GIFFORD, Ill. — Details of a new federal crop insurance program for post-applications of nitrogen were recently unveiled.
The Post-Application Coverage Endorsement program provides supplemental coverage when a producer is prevented from post/split applying nitrogen in the two- to three-week V3 to V10 corn growth stages due to wet weather and field conditions, resulting in crop yield loss.
PACE is available for non-irrigated corn in select counties in Illinois, Indiana, Iowa, Kansas, Minnesota, Michigan, Nebraska, North Dakota, Ohio, South Dakota and Wisconsin.
Forty counties from west-central to east-central Illinois and into the northwestern part of the state are eligible for the PACE. Nine counties in northeast Indiana are also eligible.
The producer must make the decision to add the endorsement by the March 15 sales closing date, the same deadline applicable to the underlying plans of insurance.
To be eligible, farmers must:
• Have an underlying insurance policy of Yield Protection, Revenue Protection or Revenue Protection with Harvest Price Exclusion with coverage at the additional coverage level.
• Use a split application of nitrogen practice.
• Have documentation supporting the purchase of nitrogen for the split-application of nitrogen practice.
• Record on the PACE acreage report: the acreage on which a split application of nitrogen practice was intended and the acreage on which the pre-application of nitrogen was actually applied.
• Have been physically prevented from applying the post-application of nitrogen during the insurance period due to weather and field conditions to make a claim.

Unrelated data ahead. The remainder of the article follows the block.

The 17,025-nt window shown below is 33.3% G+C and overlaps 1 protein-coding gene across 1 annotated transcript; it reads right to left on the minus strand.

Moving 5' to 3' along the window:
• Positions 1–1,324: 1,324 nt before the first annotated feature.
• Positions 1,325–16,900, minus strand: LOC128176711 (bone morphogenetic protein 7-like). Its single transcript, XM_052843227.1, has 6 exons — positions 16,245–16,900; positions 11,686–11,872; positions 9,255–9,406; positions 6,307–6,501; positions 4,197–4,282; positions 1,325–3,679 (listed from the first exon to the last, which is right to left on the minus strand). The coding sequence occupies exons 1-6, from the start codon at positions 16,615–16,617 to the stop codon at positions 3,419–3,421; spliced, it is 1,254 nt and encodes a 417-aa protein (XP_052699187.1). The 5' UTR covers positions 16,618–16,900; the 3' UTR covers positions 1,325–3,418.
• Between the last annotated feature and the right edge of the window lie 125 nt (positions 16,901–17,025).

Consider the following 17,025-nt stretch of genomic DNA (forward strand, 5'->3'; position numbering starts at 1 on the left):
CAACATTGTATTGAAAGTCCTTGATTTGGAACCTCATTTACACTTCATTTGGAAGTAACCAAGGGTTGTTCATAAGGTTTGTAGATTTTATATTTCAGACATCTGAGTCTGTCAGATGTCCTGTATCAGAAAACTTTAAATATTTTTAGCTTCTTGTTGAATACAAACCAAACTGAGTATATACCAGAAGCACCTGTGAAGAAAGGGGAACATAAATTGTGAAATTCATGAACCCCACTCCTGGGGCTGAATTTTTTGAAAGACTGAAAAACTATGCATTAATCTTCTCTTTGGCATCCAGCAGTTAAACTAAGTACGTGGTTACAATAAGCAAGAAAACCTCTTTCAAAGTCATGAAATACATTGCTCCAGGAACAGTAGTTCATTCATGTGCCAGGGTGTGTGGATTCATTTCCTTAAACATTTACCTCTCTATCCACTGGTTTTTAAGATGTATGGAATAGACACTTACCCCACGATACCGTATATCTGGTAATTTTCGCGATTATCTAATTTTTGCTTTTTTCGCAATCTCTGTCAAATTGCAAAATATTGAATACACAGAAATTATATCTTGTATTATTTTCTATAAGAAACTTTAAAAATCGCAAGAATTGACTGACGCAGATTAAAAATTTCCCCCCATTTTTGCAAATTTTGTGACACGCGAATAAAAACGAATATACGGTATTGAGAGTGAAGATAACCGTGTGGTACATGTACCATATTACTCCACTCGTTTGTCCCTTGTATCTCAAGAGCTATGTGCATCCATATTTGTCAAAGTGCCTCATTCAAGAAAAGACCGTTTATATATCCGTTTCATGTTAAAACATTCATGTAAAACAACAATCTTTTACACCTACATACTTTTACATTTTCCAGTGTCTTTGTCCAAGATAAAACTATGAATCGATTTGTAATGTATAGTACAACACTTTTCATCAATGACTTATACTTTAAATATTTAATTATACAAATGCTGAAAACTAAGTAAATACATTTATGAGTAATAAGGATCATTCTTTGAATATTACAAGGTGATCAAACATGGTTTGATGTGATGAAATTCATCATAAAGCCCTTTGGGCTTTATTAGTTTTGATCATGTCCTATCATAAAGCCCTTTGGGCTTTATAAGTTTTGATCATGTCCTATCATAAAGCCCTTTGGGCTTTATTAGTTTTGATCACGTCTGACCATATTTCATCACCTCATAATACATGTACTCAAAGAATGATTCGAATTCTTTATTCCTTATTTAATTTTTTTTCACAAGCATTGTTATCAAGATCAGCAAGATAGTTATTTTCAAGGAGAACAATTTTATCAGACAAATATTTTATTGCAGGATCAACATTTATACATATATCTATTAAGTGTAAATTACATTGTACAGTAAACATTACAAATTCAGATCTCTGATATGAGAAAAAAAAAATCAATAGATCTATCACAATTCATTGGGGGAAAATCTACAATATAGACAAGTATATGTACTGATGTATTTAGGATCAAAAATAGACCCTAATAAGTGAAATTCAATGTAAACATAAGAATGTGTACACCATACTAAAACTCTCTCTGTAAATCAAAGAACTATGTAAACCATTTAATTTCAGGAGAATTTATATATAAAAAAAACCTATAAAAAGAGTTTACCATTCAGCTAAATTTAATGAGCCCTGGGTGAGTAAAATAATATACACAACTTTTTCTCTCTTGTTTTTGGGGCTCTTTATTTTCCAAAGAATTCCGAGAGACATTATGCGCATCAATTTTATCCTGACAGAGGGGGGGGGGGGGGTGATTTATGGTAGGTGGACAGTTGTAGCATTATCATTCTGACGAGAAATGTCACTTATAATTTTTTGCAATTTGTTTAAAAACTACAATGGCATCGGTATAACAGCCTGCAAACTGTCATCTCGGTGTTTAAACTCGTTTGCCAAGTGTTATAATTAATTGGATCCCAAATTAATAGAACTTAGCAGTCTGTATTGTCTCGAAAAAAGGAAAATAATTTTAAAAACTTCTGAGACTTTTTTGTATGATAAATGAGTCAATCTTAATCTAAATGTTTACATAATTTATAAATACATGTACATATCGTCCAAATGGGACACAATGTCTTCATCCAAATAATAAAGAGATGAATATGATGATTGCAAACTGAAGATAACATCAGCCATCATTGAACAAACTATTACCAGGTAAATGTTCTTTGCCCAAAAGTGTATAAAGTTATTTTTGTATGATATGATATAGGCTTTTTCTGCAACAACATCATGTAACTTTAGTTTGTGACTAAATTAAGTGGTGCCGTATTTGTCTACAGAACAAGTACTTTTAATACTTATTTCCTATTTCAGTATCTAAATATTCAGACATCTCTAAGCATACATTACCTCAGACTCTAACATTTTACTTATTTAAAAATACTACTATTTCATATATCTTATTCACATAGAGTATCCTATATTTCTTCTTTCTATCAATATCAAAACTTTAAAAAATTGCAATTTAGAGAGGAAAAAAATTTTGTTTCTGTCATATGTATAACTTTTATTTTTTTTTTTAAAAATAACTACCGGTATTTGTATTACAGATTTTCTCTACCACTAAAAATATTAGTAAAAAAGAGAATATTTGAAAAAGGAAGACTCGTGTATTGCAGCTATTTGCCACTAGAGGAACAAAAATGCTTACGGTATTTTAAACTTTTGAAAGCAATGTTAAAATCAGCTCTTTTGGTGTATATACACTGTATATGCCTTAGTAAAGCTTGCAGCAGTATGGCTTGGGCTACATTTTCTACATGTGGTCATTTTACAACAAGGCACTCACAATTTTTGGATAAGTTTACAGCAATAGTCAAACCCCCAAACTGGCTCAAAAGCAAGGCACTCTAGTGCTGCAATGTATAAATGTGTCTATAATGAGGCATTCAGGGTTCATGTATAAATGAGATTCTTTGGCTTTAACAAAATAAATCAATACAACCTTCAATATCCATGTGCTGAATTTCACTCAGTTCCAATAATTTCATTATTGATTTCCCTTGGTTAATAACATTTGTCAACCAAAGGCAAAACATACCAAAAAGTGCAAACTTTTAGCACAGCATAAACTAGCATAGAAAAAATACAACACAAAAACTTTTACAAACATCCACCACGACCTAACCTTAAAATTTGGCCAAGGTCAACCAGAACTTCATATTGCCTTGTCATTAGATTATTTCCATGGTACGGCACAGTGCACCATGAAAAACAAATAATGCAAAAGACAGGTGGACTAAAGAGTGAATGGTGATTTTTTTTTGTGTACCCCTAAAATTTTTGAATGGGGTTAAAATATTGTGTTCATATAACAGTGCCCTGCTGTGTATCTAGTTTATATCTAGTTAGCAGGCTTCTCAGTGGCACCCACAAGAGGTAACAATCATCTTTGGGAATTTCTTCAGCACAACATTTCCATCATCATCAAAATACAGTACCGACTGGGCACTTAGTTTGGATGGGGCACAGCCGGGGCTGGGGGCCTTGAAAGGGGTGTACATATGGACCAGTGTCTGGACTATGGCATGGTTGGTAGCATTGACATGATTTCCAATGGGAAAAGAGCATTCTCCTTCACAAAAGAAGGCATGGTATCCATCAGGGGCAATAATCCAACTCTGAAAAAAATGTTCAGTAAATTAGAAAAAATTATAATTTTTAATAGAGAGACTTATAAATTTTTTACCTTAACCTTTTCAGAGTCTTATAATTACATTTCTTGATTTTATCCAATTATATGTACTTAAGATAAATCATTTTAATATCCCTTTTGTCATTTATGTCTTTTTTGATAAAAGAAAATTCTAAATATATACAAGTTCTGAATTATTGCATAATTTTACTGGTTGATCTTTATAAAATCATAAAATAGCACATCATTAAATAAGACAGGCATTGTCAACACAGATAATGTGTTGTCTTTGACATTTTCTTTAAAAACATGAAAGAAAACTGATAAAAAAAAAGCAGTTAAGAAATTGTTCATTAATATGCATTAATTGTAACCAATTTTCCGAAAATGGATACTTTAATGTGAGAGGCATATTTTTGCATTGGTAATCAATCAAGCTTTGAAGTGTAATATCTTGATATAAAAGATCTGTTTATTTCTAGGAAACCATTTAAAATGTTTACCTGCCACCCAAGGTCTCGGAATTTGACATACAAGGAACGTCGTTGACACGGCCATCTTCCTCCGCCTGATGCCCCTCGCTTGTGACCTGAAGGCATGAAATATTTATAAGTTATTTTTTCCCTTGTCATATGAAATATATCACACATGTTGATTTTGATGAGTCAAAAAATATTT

PACE coverage levels offered range from 75% to 90% in 5% increments.
The program requires a Producer Nitrogen Report to be submitted in the event of a possible loss, regarding nitrogen practices and applications. Acceptable records must be kept that support the information from the Producer Nitrogen Report.
The acceptable records include sales receipts that show the insured’s name; date fertilizer purchased; type of fertilizer purchased; the brand name of the fertilizer, if applicable; percentages of nitrogen, phosphorus and potassium; and the total amount of fertilizer purchased.
Records should document the dates the fertilizer was applied, the amount of fertilizer applied per date and the acreage of fertilizer coverage per field on which the fertilizer was applied.
PACE was developed by the Illinois Corn Growers Association, National Corn Growers Association, Ag-Analytics Technology Company LLC, Meridian Institute and others submitted to the Federal Crop Insurance Corp. under provisions in the law allowing for private development of new crop products.
Blake Hoveln, Loman-Ray Insurance Group insurance executive based in Broadlands, and Charlotte Smith, Loman-Ray Insurance Group crop insurance customer service representative based in Hoopeston, said other programs such as federal crop insurance and hail insurance are basically unchanged to 2022.
“There are the typical products like yield protection products, county products. There’s a supplemental coverage option that’s based off of the county yields, and there’s also an enhanced coverage option that piggybacks off of that,” said Hoveln at the Midwest Ag Expo.
Smith noted a recent growth in the number of farmers participating in crop insurance.
“It seems like we’ve seen some farmers that have not carried previously and now with the higher costs of inputs they’re looking for new ways to spread the risk. Crop insurance is one of the tools in their toolbox they can use to offset some of that risk,” she said.
“So, they can at least cover the cost of their inputs,” Hoveln added.
“We deal with a lot with hail insurance products. There are a lot of different options out there for hail such as the supplemental replant that you can get where you pick up your replant acres from the first acre instead of having to wait until that 20% kicks in. There are a lot of new little details on the hail side this year,” Smith said.